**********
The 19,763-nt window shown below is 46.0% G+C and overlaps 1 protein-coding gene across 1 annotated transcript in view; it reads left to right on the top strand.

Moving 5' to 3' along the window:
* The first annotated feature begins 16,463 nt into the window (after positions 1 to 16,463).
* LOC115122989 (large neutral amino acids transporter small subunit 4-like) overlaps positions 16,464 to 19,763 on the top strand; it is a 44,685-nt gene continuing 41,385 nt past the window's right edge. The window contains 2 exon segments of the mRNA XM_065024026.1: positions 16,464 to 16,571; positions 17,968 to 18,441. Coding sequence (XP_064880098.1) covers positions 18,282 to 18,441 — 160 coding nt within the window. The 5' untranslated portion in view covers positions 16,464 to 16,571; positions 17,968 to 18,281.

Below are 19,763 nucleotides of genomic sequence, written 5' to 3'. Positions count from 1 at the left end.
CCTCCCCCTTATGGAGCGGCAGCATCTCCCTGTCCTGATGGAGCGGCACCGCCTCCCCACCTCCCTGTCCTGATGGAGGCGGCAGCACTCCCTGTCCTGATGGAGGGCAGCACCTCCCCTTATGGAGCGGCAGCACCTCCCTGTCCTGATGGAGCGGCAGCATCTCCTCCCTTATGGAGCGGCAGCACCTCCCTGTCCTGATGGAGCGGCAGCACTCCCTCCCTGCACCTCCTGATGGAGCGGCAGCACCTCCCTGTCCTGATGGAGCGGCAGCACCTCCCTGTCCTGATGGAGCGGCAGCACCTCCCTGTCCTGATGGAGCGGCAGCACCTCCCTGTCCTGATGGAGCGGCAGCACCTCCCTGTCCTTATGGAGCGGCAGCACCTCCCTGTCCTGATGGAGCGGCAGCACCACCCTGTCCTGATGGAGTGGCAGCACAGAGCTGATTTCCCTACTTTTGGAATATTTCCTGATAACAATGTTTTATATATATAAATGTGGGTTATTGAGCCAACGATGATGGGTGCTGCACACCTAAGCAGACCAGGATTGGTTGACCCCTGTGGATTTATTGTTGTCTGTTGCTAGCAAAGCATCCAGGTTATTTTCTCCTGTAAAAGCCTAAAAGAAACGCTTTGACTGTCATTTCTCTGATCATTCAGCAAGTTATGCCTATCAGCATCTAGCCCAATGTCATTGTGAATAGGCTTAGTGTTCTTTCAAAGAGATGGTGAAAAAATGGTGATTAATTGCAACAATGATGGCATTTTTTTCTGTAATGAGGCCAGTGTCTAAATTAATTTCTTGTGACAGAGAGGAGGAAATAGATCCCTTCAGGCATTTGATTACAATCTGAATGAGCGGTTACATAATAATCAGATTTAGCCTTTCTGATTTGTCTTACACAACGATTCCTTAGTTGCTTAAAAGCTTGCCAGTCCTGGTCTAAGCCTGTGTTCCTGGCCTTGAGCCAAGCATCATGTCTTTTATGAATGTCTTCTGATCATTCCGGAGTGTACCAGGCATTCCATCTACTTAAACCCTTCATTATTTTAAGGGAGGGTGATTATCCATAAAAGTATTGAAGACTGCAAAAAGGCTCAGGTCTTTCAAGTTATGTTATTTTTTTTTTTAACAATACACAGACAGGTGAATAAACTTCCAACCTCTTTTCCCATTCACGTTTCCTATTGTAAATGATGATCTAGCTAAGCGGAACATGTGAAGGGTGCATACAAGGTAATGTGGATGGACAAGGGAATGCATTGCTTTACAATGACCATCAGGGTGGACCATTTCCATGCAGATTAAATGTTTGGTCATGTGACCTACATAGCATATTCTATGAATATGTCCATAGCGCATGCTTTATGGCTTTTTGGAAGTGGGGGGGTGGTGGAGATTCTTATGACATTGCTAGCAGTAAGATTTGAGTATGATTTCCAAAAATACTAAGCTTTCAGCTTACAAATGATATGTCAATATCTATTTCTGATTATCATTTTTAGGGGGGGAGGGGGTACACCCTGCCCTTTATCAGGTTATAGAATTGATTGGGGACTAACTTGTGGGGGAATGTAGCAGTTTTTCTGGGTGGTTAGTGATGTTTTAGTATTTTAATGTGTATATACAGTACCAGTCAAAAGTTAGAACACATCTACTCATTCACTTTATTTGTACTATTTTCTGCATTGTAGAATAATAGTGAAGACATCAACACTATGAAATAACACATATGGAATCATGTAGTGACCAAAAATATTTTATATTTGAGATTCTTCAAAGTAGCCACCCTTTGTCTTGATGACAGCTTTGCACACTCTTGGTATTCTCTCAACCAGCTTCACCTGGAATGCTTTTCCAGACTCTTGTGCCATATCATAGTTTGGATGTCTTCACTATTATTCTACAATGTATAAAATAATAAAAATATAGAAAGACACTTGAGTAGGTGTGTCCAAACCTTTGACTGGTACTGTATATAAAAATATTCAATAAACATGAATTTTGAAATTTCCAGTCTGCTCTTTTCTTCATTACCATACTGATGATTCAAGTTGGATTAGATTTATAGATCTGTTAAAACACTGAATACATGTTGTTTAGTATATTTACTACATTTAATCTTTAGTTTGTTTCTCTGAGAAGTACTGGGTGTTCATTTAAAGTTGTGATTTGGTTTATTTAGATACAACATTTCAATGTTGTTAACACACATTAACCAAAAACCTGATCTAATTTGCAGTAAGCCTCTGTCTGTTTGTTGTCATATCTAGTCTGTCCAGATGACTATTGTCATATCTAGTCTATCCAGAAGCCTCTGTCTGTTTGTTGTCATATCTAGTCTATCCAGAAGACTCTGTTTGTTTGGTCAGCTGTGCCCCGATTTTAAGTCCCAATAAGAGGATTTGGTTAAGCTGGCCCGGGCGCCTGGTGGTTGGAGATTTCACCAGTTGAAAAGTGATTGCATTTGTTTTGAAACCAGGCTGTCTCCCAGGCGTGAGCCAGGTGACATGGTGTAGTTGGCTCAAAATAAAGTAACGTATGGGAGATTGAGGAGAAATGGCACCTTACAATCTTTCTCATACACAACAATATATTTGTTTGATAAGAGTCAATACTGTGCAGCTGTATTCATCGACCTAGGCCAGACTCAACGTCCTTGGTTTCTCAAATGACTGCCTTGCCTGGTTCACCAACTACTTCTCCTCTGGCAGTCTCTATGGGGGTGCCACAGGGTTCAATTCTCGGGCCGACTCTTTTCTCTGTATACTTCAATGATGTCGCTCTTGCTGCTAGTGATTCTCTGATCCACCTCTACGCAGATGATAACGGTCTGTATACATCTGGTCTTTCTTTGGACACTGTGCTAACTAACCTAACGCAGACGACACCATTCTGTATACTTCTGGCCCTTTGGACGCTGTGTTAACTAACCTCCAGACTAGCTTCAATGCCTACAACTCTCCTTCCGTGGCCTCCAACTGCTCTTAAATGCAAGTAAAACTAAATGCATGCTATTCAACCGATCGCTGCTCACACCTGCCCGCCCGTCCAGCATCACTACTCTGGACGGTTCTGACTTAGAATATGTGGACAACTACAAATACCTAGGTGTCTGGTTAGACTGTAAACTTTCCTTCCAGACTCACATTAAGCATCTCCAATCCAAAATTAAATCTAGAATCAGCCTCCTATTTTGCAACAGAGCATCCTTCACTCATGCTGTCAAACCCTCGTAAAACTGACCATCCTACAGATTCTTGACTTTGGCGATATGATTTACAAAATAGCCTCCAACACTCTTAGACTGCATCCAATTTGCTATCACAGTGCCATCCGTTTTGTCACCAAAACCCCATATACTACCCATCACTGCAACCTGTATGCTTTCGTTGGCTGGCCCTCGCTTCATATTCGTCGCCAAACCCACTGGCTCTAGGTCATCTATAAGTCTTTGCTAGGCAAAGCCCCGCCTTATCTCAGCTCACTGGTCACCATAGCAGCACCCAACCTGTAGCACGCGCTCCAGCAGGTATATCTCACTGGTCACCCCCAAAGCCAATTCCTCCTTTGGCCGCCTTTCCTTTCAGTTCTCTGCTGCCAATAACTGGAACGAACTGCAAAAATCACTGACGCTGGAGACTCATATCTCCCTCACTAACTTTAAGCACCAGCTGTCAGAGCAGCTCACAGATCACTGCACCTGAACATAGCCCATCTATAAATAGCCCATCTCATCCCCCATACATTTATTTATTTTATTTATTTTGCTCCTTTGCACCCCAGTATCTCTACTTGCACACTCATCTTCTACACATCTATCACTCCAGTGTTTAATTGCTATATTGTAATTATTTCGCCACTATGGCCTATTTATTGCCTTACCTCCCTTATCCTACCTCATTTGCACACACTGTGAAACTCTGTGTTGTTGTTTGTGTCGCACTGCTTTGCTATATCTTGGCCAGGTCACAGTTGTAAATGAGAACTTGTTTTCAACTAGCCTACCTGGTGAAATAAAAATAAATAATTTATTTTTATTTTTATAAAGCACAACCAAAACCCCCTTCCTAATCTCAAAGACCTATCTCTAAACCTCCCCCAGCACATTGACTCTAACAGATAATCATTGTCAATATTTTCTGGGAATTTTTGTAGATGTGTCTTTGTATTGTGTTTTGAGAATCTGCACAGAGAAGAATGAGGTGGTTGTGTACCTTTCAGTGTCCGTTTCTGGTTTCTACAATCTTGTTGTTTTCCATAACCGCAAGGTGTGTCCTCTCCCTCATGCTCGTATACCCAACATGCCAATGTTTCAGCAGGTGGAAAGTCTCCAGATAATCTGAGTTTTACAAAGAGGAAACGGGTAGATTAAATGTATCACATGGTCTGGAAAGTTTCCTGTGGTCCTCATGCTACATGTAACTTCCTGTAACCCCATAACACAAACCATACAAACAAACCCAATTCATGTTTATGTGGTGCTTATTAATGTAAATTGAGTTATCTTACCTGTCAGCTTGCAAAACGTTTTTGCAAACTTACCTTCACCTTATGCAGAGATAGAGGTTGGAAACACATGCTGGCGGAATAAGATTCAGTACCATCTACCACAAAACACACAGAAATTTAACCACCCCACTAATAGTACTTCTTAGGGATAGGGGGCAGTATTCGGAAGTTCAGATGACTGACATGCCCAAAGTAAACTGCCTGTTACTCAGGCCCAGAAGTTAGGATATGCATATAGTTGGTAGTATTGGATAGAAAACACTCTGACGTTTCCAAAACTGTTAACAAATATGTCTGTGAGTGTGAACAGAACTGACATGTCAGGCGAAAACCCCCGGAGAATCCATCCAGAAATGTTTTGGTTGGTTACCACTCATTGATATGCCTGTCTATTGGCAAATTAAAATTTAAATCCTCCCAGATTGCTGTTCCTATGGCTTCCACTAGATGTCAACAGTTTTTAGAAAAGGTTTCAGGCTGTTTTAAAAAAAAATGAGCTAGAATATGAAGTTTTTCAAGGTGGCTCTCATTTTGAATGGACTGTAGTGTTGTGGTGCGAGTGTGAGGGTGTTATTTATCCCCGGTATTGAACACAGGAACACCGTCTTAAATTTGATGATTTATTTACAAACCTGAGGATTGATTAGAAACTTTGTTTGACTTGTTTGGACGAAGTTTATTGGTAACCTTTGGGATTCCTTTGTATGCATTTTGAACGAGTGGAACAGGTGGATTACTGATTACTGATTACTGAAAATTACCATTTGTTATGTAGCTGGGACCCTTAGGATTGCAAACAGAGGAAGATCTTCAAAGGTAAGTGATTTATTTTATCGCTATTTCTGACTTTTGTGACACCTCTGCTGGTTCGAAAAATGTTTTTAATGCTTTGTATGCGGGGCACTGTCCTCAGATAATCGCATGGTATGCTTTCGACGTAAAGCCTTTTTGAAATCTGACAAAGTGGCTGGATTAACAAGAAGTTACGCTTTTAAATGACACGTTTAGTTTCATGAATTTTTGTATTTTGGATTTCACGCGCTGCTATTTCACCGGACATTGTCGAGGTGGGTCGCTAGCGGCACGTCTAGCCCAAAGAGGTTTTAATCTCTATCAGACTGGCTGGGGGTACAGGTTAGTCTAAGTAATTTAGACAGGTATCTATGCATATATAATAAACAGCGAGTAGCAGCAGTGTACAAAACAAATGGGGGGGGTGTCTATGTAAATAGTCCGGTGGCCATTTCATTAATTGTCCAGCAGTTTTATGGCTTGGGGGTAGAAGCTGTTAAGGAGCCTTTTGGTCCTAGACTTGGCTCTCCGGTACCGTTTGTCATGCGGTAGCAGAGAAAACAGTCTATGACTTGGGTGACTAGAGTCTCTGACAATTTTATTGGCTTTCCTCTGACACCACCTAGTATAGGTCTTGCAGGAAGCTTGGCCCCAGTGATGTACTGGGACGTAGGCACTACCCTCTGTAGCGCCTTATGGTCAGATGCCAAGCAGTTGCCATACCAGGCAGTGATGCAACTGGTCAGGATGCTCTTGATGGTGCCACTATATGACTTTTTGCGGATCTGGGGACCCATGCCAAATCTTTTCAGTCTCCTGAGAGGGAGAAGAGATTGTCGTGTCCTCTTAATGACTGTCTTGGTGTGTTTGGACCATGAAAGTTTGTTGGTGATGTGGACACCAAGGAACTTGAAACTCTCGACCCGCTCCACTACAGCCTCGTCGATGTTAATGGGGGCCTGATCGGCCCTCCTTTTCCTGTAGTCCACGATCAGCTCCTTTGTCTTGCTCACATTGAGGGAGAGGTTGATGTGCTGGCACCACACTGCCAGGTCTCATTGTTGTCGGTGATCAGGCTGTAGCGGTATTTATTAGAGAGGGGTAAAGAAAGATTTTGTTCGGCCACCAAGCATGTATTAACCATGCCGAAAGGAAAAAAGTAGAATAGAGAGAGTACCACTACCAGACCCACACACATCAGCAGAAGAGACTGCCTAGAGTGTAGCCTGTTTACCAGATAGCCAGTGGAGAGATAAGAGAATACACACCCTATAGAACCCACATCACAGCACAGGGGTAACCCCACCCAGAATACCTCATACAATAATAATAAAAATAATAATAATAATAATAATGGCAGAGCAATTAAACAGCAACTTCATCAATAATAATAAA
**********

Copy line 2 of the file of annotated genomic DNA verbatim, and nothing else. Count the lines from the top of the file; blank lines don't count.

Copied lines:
Moving 5' to 3' along the window: